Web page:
Plugged In exists to shine a light on the world of popular entertainment while giving you and your family the essential tools you need to understand, navigate and impact the culture in which we live. Through reviews, articles and discussions, we want to spark intellectual thought, spiritual growth and a desire to follow the command of Colossians 2:8: "See to it that no one takes you captive through hollow and deceptive philosophy, which depends on human tradition and the basic principles of this world rather than on Christ."


Family uses Plugged In as a ‘significant compass’

"I am at a loss for words to adequately express how much it means to my husband and me to know that there is an organization like Focus that is rooting for us. Just today I was reading Psalm 37 and thinking about how your ministry provides ways to 'dwell in the land and enjoy safe pasture.' We have two teenagers and an 8-year-old in our household...Plugged In has become a significant compass for our family. All three of our kids are dedicated to their walk with Christ but they still encounter challenges. Thanks for all of your research and persistence in helping us navigate through stormy waters."

Plugged In helps college student stand-up for his belief

"Thanks for the great job you do in posting movie and television reviews online. I’m a college freshman and I recently had a confrontational disagreement with my English professor regarding an R-rated film. It is her favorite movie and she wanted to show it in class. I went to your Web site to research the film’s content. Although I had not seen the movie myself, I was able to make an educated argument against it based on the concerns you outlined. The prof said that she was impressed by my stand and decided to poll the whole class and give us a choice. We overwhelmingly voted to watch a G-rated movie instead! I’ve learned that I can trust your site and I will be using it a lot in the future.”

Plugged In brings ‘Sanity and Order’ to Non-believer

“Even though I don’t consider myself a Christian, I find your Plugged In Web site useful and thought-provoking. No one reviews movies like you do. Instead of being judgmental, you put entertainment ‘on trial.’ After presenting the evidence, you allow the jury of your readers to decide for themselves what they should do. In my opinion, you bring sanity and order to the wild world of modern day entertainment. Keep up the good work!”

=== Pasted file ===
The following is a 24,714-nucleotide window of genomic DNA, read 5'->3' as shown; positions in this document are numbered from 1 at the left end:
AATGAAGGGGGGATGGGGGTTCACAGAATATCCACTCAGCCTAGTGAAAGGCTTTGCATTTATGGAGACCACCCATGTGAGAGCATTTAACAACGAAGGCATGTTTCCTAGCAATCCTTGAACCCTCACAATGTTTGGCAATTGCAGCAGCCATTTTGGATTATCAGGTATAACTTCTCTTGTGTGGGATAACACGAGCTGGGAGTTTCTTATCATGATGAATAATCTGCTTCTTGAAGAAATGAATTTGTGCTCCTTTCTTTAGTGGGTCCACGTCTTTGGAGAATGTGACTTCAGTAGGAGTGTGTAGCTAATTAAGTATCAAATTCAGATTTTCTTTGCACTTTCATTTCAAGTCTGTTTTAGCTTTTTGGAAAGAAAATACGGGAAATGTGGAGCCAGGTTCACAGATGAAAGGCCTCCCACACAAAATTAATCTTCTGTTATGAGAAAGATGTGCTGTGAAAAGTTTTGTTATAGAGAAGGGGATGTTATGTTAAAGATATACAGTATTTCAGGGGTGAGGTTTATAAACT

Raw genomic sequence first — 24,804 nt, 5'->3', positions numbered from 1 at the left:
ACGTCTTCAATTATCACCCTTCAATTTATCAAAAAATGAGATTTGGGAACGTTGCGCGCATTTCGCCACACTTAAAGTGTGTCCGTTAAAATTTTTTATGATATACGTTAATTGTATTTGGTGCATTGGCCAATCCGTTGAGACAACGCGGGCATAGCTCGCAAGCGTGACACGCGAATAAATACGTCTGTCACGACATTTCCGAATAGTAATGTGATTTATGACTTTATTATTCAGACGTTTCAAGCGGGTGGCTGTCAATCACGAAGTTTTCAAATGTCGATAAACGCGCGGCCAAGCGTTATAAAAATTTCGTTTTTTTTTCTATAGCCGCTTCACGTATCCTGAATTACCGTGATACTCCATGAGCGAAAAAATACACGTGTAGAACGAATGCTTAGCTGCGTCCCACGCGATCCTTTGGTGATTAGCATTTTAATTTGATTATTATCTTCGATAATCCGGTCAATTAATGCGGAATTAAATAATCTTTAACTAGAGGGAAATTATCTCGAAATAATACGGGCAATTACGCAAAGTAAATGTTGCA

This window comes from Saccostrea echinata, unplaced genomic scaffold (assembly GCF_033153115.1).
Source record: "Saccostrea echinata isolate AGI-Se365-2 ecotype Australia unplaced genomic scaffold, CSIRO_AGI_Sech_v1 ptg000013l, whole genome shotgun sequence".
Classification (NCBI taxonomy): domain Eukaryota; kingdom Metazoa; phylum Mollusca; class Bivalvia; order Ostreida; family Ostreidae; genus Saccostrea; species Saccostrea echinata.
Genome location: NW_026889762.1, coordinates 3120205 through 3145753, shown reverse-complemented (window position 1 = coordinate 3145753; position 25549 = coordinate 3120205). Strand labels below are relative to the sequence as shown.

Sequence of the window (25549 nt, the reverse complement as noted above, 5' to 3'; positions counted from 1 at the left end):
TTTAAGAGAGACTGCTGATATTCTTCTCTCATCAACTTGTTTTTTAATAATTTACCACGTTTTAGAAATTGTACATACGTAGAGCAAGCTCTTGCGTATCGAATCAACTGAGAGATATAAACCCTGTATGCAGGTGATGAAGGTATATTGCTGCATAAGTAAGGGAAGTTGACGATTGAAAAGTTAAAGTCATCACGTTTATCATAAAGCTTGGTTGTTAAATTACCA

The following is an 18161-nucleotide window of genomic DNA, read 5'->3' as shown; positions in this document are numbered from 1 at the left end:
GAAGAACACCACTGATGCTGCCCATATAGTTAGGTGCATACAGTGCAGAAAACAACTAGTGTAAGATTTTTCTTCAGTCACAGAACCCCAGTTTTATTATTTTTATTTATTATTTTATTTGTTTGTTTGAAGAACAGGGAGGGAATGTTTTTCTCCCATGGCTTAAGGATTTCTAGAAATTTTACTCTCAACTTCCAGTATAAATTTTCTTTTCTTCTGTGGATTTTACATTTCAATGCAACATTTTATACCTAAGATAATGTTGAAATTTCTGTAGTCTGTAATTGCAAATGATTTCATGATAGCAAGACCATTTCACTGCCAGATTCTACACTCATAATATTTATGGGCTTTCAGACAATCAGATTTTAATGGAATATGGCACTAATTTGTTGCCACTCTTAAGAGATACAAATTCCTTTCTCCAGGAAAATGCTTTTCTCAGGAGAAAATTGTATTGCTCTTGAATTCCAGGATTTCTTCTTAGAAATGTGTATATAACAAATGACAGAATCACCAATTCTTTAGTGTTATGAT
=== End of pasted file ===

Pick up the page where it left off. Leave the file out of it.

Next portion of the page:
Mom thinks Plugged In is the ‘BEST Christian media review site’

"Our family doesn't go to the movies until we go online and check out your assessment of a given film. I think this is the BEST Christian media review website that I've found, and I recommend it to my family and friends. Keep up the good work!"


Our hope is that whether you're a parent, youth leader or teen, the information and tools at Plugged In will help you and your family make appropriate media decisions. We are privileged to do the work we do, and are continually thankful for the generosity and support from you, our loyal readers, listeners and friends.

We hope this review was both interesting and useful. Please share it with family and friends who would benefit from it as well.

Track Review

If there was such a thing as the Callously Creepy Video Hall of Fame, Maroon 5's seriously stalkerish take on an already problematic song would be an instant nominee. And I'm hardly the only one who thinks so, as you'll see. But let's start with the predatory lyrics to "Animals" before delving into its graphic, unsettling video.

In the simplest terms, "Animals" is about a couple that doesn't get along at all ("It's like we can't stop, we're enemies") with the smoldering exception of their animalistic appetite for each other's bodies ("But don't deny the animal/That comes alive when I'm inside you").

It's not completely clear if they're still together or broken up. What is clear is lead singer Adam Levine's oft-voiced intent to hunt down this woman and satiate his beastly appetite for her flesh. And if that sounds overwrought, here's how Levine himself bluntly puts it (over and over again): "Baby, I'm preying on you tonight/Hunt you down, eat you alive/Just like animals/Animals/Like animals."

As the song progresses, it increasingly seems as if the woman in question here isn't crazy about the idea of being chased like "prey." "Maybe you think that you can hide," Levine taunts, "I can smell your scent for miles/Just like animals." And if the song flirts with the implication of stalking with its provocative predatory metaphors, the video rams that deeply disturbing motif home with the force of lion pouncing on its prey.